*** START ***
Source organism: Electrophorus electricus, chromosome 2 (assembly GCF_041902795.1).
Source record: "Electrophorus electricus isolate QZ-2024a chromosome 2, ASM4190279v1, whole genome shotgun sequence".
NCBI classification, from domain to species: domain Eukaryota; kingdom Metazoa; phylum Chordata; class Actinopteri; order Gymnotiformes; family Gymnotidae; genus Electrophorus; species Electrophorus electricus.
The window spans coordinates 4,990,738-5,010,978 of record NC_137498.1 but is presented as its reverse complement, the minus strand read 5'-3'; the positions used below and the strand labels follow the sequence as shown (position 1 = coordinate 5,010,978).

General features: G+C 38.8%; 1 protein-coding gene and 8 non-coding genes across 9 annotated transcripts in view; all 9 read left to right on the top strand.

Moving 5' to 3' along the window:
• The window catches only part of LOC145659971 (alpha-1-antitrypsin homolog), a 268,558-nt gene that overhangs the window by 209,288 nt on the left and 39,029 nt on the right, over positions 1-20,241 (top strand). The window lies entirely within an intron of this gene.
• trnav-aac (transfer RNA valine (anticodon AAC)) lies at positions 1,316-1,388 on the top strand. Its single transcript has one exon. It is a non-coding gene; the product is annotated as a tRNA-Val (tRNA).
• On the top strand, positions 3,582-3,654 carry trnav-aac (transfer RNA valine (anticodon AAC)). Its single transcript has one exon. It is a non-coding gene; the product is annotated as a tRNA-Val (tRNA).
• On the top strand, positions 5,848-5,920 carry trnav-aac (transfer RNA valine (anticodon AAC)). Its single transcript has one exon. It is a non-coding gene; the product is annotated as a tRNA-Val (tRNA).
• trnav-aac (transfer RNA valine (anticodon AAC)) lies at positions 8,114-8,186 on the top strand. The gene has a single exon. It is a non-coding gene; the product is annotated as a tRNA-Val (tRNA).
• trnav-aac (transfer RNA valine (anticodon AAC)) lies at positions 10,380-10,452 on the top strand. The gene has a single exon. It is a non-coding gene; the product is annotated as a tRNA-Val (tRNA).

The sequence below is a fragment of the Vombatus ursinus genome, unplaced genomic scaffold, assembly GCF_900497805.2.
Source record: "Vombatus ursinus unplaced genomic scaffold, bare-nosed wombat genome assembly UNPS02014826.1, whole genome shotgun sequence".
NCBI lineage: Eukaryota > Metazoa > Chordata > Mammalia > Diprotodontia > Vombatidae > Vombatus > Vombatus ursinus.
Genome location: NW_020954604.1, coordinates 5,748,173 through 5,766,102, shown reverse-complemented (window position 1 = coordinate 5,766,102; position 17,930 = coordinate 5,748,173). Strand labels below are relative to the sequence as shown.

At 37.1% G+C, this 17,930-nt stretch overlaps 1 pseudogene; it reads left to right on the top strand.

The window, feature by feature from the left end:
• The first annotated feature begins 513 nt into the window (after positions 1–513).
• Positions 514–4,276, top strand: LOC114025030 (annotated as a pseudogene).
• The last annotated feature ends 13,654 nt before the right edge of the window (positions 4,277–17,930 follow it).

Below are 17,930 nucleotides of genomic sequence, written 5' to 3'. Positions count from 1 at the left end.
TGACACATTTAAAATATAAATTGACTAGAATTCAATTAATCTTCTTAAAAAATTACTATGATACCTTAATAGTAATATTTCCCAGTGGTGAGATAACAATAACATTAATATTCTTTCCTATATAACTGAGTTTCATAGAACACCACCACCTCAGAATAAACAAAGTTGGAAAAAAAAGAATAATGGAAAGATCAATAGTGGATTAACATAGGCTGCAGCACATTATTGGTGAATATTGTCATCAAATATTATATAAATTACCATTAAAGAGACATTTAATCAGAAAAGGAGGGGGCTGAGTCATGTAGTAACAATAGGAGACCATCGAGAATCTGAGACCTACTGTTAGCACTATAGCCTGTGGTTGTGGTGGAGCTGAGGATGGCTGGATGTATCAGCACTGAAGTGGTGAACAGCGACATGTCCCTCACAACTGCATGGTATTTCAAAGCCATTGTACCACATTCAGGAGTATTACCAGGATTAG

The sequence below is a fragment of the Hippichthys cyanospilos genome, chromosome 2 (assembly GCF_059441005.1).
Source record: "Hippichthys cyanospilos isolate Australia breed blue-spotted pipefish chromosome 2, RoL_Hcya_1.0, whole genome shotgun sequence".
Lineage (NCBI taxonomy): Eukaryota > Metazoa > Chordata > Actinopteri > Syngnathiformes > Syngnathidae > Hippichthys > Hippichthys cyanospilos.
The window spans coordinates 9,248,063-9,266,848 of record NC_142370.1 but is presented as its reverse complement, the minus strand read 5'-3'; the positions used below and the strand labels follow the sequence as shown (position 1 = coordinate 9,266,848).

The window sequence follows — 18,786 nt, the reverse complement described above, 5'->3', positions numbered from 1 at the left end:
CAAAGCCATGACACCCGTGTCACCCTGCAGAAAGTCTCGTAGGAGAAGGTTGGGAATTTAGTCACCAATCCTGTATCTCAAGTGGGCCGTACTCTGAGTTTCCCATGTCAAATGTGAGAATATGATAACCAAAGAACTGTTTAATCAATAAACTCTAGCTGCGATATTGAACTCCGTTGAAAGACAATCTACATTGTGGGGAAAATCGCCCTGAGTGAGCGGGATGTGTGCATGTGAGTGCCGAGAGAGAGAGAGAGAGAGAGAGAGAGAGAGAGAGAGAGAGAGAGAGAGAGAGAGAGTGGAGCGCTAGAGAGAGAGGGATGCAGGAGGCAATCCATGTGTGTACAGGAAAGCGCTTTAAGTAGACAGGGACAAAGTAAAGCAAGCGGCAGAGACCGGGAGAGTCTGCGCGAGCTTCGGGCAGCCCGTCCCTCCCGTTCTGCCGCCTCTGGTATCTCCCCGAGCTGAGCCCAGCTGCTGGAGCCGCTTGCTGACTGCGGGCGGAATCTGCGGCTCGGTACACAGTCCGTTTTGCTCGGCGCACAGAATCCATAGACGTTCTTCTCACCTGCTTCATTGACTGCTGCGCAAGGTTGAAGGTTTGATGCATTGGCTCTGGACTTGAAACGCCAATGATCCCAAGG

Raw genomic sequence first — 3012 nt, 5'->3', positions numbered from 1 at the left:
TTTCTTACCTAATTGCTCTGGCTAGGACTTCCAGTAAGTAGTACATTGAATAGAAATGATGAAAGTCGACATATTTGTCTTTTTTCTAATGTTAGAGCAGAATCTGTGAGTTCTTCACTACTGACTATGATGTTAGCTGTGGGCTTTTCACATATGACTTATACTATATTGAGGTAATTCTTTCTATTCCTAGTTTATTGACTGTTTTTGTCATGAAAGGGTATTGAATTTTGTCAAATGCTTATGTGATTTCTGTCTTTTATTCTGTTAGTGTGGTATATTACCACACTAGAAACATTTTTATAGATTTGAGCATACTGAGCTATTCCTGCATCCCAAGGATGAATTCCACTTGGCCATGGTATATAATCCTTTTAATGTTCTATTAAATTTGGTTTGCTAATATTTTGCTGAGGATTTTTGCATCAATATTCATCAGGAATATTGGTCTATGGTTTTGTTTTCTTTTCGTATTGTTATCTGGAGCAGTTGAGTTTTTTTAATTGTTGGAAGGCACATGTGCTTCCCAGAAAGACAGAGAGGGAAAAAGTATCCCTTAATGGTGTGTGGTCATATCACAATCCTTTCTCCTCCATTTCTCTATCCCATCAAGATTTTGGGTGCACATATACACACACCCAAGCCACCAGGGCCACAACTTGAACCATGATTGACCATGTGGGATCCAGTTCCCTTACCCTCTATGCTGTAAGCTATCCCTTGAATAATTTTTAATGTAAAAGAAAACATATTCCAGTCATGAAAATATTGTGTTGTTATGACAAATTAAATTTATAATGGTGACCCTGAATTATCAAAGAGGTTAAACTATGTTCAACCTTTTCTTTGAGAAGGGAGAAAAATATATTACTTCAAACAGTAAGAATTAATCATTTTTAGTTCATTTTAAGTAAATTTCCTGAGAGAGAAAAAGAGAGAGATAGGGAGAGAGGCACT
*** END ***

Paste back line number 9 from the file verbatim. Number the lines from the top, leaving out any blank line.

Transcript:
• On the top strand, positions 3,582-3,654 carry trnav-aac (transfer RNA valine (anticodon AAC)). Its single transcript has one exon. It is a non-coding gene; the product is annotated as a tRNA-Val (tRNA).